Lack of warmth is a real issue for millions of people around the globe. For infants born preterm, the World Health Organization (WHO) says the inability to keep warm on their own can lead to health problems and even death.
Enter: Grace Hsia and her startup, Warmilu, which has developed a reusable heat pack that generates warmth in seconds.
"I started as a material science engineer at the University of Michigan," Hsia told Circa. "My team and I, after speaking to over 200 doctors and nurses, we developed a non-electric infant warming pack."
An estimated 15 million babies are born preterm each year, per WHO research. And every year, WHO says that over 1 million of those infants die due to complications resulting from preterm birth, including hypothermia.
"Warmth is a basic part of thermal care for neonate early survival. Within those first 48 hours it's really critical to make sure the infant is kept properly warm," Hsia explained.
Cool. So how does it actually work?
Infants can’t shiver, which is our usual mechanism for keeping warm. Instead, they burn fat. If too much is burned off, though, it can lead to developmental problems and higher risk of infection. Warmilu’s product, which is FDA-approved for adult and infant use, can generate warmth for 5-8 hours at safe temperatures.
"What's actually happening is that we have a high concentration of the phase-change material to water and that creates a supersaturated solution," Hsia explained.
The material in the pack is in a liquid state. When you press the disc in the corner, it quickly morphs from clear liquid to solid. As it changes, it begins generating warmth.
"So, we're able to provide instant, non-electric warmth," she said. "There’s no batteries, there’s no wires in this."
"This is not magic. This is very advanced material science engineering that seems like magic."
When you’re ready to take the pack out, boiling it in a pot of water will help it go back to a room-temperature, liquid state.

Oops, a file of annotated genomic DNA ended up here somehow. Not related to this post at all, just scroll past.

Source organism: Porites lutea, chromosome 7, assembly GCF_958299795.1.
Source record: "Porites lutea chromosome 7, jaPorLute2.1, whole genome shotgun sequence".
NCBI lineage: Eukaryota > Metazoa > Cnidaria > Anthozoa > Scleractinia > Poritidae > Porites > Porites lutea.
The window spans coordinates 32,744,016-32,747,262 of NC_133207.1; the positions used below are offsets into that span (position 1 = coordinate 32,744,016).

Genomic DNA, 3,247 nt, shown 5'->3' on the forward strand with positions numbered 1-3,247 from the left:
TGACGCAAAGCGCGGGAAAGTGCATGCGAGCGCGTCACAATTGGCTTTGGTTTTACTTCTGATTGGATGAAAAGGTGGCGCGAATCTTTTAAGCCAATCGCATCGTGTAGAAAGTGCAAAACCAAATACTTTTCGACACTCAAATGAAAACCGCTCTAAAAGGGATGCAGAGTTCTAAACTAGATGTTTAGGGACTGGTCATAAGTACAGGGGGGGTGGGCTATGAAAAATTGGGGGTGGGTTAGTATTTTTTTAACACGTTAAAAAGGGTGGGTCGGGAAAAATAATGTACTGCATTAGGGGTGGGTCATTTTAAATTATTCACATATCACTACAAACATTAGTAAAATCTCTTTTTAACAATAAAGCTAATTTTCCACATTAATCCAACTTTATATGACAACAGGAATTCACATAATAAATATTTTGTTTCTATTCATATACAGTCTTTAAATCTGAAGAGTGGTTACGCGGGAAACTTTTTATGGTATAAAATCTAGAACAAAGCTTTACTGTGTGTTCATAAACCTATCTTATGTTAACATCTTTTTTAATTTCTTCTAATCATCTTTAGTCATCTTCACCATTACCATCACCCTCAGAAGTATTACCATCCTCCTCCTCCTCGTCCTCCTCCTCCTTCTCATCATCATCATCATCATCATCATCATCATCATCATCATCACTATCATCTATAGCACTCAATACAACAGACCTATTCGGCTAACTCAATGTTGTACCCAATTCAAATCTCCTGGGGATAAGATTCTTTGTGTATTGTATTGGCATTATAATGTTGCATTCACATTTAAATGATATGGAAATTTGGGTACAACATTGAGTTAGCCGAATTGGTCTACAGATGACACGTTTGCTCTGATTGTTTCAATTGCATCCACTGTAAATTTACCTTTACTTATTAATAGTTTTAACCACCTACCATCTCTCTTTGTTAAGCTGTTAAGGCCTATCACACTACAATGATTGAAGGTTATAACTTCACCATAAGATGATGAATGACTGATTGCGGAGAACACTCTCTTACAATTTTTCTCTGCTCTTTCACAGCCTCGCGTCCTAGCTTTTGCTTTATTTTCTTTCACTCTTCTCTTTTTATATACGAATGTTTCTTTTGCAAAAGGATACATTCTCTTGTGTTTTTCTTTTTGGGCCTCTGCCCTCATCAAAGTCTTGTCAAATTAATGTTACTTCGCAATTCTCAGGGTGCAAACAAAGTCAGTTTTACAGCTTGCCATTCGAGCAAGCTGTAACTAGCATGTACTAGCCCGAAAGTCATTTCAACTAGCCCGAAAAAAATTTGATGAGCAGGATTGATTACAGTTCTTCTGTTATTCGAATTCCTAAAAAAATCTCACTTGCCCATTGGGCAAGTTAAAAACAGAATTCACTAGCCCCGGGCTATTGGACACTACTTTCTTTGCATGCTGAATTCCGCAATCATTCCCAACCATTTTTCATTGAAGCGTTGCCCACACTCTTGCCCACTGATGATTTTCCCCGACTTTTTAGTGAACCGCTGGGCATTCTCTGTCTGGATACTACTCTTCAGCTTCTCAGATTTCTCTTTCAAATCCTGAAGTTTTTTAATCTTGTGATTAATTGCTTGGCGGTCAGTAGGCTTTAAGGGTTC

"This is not magic," Hsai said, adding that's the comment she hears often when people first see the pack warm up. "This is very advanced material science engineering that seems like magic."
Where are the packs and blankets sold?
From idea to market, Warmilu produces everything in-house in its Detroit, Mich., facilities. "We do all of the production. We cut and sew all of our own blanket materials... We do all the welding and the manufacturing of the packs. And we make all of our own blankets," the founder said.
The pack and blanket cost $100-115, depending on size. Warmilu sells them directly to medical device distributors, who serve communities in resource-scarce areas such as Kenya, Somalia, Rwanda and Burundi.
"The reason why we do work in resource-scarce settings, this is where 75 percent of those deaths take place."
"The reason why we do work in resource-scarce settings, this is where 75 percent of those deaths take place," Hsia explained to Circa about their decision to primarily work in Africa as the startup gets off the ground.
In developing countries, where access to incubators or basic care is limited, thermal care solutions could help prevent early deaths. Hsia said being able to utilize the blankets can be a real game changer, since having access to warmth "can translate, it depends on the infant, but it can translate to an increased survival rate of anywhere from 40 to 60 percent, according to the clinical literature."
What started as a project on a shoestring budget, Warmilu is now on track to saving 10,000 infant lives. "It’s really rewarding to not just be able to make the innovation, but also to see it being used on patients," she said.
It hasn't been all smooth sailing...
In a field where men still outnumber women by a fair amount – women hold a mere 24 percent of all STEM jobs, according to the U.S. Department of Commerce – Hsia says she's certainly faced her share of criticism and at times felt underestimated.
"And it's like, I am the boss."
"Sometimes you'll be on the phone with a supplier and they'll say, 'Here let me talk to your boss.' And it's like, I am the boss," Hsia described a not-so-uncommon interaction. "And they're like, 'Let me talk to your production guy.' I said, 'I am managing productions.'"
Still, she's taken obstacles in stride. And she's been recognized for her innovative work. Most recently Hsia was awared the WeWork Creator award in January.
"As a female in stem really know your numbers and don't be afraid to break that out at the right point," she said. "Take this as an opportunity to like outshine people."
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